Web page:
Along the Air Line... 2023 - Fall, Part 10
The Air Line Trail in Eastern Connecticut - Stan Malcolm Photos

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November 12th. 24 degrees and frosty. Winterberry (Ilex verticillata).






Frosted Rose Hip on Multiflora Rose (Rosa multiflora).






Underside of a frosted Lilypad.



These yellow Maple leaves are nice.


















A female Golden-crowned Kinglet (Regulus satrapa).






Best guess is female or immature American Goldfinches (Spinus tristis).






A male Downy Woodpecker (Picoides pubescens).







Note the protective eyelid.









November 14th. Confirmation that what I saw yesterday was American Goldfinches (Spinus tristis).



Fresh ice in shady areas. No surprise as it was 20 degrees when I left for the trail this morning.






Mallards (Anas platyrhynchos) in open water down towards Old Colchester Road.
Thankfully outside the DEEP "wildlife conservation area" so no hunting allowed.
Hunters were out again this morning, up near Route 85 but I heard no shots.






November 14th. Several Golden-crowned Kinglets (Regulus satrapa) around.



They rarely stay still long enough to be photographed. You can see a bit of yellow on the head in this shot.



A male Downy Woodpecker (Picoides pubescens). They too are rarely still.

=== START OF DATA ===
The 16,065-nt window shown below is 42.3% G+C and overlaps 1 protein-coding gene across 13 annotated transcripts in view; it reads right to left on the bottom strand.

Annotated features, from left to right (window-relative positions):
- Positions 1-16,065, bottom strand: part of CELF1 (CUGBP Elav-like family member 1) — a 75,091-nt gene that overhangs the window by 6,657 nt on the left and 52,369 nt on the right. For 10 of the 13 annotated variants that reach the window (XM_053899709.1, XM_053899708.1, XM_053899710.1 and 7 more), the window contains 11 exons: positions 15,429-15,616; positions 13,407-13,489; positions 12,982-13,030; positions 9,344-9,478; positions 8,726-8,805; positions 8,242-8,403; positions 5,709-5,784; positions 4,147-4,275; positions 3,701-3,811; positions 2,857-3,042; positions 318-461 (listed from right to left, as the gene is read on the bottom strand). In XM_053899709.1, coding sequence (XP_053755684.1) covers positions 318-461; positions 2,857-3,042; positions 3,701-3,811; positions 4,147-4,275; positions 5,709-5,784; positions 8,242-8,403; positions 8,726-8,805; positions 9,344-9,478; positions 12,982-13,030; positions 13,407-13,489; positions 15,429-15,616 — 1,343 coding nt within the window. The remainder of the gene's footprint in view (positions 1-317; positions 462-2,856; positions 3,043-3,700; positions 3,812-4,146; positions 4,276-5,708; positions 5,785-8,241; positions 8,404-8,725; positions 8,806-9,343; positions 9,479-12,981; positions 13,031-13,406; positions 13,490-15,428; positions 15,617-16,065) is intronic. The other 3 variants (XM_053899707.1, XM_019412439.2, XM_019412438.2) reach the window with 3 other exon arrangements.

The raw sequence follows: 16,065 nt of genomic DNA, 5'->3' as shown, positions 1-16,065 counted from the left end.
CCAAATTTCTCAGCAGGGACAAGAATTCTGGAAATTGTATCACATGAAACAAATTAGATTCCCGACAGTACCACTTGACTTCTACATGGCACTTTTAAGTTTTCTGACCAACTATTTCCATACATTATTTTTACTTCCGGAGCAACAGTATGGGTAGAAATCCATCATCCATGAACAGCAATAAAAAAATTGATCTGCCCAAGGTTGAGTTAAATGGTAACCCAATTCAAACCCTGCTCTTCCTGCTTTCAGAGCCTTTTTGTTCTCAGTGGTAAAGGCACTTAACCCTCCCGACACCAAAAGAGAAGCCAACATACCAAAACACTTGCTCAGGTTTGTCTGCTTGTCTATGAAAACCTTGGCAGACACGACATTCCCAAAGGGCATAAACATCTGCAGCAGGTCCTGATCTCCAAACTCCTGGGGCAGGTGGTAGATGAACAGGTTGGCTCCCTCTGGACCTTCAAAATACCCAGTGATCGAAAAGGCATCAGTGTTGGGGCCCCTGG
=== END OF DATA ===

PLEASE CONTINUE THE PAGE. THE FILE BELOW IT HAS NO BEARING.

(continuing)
Common Greenshield Lichen (Flavoparmelia caperata) is everywhere on tree trunks and branches.



November 15th. A frosty 26 degrees. Most of the leaves are down now.












Finally, a Dark-eyed Junco (Junco hyemalis) still enough for a picture.



Lots of American Robins (Turdus migratorius) around.









A big bird heading northeast, maybe headed to Europe?



Today's vocabulary: Contrails.






November 16th. Twentytwo Cedar Waxwings (Bombycilla cedrorum) - and there were more in the flock.






Note the bud in the beak.



A male Eastern Bluebird (Sialia sialis) far across the marsh.






Late morning at the River Road crossing, a Clouded Sulphur (Colias philodice) or perhaps a hybrid with an Orange Sulphur (C. eurytheme).



Nice to see a butterfly so late in the season.



Canada Geese (Branta canadensis) and Mallards (Anas platyrhynchos) at Cranberry Bog.